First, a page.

Again from the IEEE standard:
An SRS should be
- a) Correct
- b) Unambiguous
- c) Complete
- d) Consistent
- e) Ranked for importance and/or stability
- f) Verifiable
- g) Modifiable
- h) Traceable
Correct – This is like motherhood and apple pie. Of course
you want the specification to be correct. No one writes a specification
that they know is incorrect. We like to say – "Correct and Ever
Correcting." The discipline is keeping the specification up to date
when you find things that are not correct.
Unambiguous – An SRS is unambiguous if, and only if,
every requirement stated therein has only one interpretation. Again,
easier said than done. Spending time on this area prior to releasing
the SRS can be a waste of time. But as you find ambiguities – fix them.
Complete – A simple judge of this is that is should be all that is needed by the software designers to create the software.
Consistent – The SRS should be consistent within
itself and consistent to its reference documents. If you call an input
"Start and Stop" in one place, don’t call it "Start/Stop" in another.
Ranked for Importance – Very often a new system has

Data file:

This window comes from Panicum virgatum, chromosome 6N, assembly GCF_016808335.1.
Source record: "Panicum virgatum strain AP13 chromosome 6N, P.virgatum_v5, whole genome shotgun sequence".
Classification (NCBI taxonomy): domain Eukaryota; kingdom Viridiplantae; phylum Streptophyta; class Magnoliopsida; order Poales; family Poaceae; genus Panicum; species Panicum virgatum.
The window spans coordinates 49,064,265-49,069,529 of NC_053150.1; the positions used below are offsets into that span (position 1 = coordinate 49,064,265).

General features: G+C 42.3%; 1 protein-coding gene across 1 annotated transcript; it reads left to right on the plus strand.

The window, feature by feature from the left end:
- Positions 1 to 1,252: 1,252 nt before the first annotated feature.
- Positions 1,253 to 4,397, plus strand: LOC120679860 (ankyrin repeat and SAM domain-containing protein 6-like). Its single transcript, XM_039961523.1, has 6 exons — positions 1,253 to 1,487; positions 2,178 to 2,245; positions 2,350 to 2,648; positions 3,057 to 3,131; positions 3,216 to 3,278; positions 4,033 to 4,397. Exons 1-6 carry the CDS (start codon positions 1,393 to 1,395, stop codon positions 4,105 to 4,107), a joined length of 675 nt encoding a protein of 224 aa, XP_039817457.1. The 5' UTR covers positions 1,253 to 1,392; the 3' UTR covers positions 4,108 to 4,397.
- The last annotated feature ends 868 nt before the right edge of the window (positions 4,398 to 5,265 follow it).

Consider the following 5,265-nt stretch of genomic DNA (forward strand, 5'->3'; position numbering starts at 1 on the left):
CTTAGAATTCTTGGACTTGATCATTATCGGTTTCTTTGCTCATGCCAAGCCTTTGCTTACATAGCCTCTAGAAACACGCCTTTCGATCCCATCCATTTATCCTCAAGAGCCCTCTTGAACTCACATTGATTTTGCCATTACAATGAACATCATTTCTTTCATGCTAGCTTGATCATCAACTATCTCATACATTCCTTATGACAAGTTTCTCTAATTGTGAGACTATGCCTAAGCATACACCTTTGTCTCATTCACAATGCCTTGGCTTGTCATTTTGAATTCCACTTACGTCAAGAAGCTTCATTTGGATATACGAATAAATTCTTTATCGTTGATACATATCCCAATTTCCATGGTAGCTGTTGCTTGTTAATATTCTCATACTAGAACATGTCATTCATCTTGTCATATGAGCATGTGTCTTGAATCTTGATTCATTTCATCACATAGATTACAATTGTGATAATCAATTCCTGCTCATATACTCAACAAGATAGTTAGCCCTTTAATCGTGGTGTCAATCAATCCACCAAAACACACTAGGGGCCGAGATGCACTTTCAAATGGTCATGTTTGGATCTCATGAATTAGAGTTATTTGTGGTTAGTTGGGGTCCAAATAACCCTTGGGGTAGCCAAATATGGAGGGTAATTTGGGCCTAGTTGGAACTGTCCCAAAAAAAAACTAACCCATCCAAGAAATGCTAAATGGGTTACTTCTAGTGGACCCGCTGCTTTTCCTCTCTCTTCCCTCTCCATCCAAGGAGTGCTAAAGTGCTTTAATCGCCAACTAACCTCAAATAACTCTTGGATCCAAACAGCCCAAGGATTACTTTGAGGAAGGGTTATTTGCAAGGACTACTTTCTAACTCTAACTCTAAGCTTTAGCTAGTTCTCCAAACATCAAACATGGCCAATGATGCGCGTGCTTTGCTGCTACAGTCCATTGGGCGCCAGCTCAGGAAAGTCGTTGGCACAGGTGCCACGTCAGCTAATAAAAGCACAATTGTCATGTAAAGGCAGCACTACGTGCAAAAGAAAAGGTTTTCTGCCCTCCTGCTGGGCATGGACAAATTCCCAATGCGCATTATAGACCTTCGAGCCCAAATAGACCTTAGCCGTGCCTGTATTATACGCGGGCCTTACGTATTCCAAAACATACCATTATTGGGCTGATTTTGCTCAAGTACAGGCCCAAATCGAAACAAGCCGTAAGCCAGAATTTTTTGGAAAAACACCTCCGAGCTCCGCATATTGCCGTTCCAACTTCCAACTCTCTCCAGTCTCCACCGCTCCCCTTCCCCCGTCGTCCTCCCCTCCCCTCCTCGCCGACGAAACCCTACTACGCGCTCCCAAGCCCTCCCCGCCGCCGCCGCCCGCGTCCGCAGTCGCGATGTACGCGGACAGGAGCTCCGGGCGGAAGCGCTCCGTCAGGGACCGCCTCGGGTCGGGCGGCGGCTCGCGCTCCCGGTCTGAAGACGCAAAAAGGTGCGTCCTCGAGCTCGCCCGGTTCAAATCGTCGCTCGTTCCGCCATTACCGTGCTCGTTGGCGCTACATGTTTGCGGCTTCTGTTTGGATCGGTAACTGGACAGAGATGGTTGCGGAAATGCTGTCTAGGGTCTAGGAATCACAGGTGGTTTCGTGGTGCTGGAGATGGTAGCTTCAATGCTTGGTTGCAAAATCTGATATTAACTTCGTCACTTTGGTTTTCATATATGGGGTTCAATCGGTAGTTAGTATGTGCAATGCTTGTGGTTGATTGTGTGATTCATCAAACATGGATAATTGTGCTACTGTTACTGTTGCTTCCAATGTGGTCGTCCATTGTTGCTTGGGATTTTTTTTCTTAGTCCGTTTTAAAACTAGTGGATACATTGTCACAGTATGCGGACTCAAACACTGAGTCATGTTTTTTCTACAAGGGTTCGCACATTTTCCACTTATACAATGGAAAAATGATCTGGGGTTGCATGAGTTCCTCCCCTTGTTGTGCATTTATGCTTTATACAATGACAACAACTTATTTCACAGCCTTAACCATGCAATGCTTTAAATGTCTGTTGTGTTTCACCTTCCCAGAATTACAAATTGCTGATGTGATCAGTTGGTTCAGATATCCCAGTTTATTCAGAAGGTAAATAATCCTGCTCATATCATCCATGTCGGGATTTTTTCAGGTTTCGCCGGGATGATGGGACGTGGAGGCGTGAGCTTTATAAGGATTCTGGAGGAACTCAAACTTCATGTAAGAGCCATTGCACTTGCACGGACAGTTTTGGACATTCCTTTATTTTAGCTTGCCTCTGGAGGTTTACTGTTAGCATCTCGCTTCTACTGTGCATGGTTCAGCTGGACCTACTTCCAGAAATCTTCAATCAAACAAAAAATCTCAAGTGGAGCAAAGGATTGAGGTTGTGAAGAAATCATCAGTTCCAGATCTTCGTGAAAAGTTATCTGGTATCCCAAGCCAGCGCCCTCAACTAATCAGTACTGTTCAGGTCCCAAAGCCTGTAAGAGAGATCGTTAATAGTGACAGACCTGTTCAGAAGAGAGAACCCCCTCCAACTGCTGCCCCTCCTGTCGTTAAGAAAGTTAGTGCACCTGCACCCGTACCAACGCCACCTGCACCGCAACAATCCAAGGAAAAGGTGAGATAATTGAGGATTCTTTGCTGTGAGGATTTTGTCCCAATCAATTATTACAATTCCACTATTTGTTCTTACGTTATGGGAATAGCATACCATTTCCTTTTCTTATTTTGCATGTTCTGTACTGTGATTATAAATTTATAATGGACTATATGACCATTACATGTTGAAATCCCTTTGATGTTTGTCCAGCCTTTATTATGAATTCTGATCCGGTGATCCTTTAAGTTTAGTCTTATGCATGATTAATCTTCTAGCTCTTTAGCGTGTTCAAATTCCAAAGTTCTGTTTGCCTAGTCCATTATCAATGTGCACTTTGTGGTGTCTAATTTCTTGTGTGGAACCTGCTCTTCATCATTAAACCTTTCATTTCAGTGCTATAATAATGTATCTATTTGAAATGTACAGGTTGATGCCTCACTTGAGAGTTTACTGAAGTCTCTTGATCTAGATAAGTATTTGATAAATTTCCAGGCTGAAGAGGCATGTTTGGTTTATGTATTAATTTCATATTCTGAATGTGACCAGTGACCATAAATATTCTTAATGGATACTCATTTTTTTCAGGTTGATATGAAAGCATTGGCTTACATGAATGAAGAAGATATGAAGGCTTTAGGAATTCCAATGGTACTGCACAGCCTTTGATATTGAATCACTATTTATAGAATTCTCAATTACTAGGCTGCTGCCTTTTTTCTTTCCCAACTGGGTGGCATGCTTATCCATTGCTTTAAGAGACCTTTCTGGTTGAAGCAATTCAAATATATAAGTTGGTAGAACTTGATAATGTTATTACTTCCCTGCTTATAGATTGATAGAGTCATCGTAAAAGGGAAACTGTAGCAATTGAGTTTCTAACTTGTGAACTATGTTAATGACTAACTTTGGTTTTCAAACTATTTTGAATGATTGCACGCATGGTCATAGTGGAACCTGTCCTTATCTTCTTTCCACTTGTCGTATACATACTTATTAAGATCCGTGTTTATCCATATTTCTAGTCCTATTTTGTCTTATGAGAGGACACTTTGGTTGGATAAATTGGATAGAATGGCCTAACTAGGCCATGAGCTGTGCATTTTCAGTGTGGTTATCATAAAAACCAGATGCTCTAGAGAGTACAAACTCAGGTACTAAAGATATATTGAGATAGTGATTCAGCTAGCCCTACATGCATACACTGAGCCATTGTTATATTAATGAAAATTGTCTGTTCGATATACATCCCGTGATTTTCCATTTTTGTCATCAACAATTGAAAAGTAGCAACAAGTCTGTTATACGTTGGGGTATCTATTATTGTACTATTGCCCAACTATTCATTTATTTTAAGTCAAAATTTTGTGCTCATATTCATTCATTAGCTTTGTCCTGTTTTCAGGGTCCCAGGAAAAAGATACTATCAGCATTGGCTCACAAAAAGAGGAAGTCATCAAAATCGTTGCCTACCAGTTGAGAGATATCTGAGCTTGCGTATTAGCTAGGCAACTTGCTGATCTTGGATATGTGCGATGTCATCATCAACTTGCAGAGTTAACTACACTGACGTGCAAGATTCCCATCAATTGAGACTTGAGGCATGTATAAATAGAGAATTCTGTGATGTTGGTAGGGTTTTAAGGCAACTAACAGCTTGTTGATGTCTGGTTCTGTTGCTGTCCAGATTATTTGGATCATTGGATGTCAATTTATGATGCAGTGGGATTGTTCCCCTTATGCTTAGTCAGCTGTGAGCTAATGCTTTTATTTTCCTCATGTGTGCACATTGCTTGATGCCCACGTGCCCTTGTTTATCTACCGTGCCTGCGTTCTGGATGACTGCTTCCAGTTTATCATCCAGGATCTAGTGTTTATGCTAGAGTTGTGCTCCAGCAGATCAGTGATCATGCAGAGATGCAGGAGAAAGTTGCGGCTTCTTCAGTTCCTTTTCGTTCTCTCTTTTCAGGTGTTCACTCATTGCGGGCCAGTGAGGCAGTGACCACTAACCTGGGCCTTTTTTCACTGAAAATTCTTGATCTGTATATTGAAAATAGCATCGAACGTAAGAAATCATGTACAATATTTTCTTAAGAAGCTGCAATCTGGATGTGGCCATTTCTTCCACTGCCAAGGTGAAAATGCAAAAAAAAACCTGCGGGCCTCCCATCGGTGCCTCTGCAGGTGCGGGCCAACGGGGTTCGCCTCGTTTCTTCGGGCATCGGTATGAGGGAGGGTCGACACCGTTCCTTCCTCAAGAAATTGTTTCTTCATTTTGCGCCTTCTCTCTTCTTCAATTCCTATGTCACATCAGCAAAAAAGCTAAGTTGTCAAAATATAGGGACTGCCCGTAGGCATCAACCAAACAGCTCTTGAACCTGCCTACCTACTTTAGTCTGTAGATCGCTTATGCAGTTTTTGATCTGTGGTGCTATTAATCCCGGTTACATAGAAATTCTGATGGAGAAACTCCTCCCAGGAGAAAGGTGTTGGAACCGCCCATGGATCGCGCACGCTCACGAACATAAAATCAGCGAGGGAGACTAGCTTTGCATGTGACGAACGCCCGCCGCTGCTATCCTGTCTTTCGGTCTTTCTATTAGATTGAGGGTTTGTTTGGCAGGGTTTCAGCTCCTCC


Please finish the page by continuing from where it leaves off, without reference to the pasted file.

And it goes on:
requirements that are really marketing wish lists. Some may not be
achievable. It is useful provide this information in the SRS.
Verifiable – Don’t put in requirements like – "It
should provide the user a fast response." Another of my favorites is –
"The system should never crash." Instead, provide a quantitative
requirement like: "Every key stroke should provide a user response
within 100 milliseconds."
Modifiable – Having the same requirement in more than one place may not be wrong – but tends to make the document not maintainable.
Traceable – Often, this is not important in a
non-politicized environment. However, in most organizations, it is
sometimes useful to connect the requirements in the SRS to a higher
level document. Why do we need this requirement?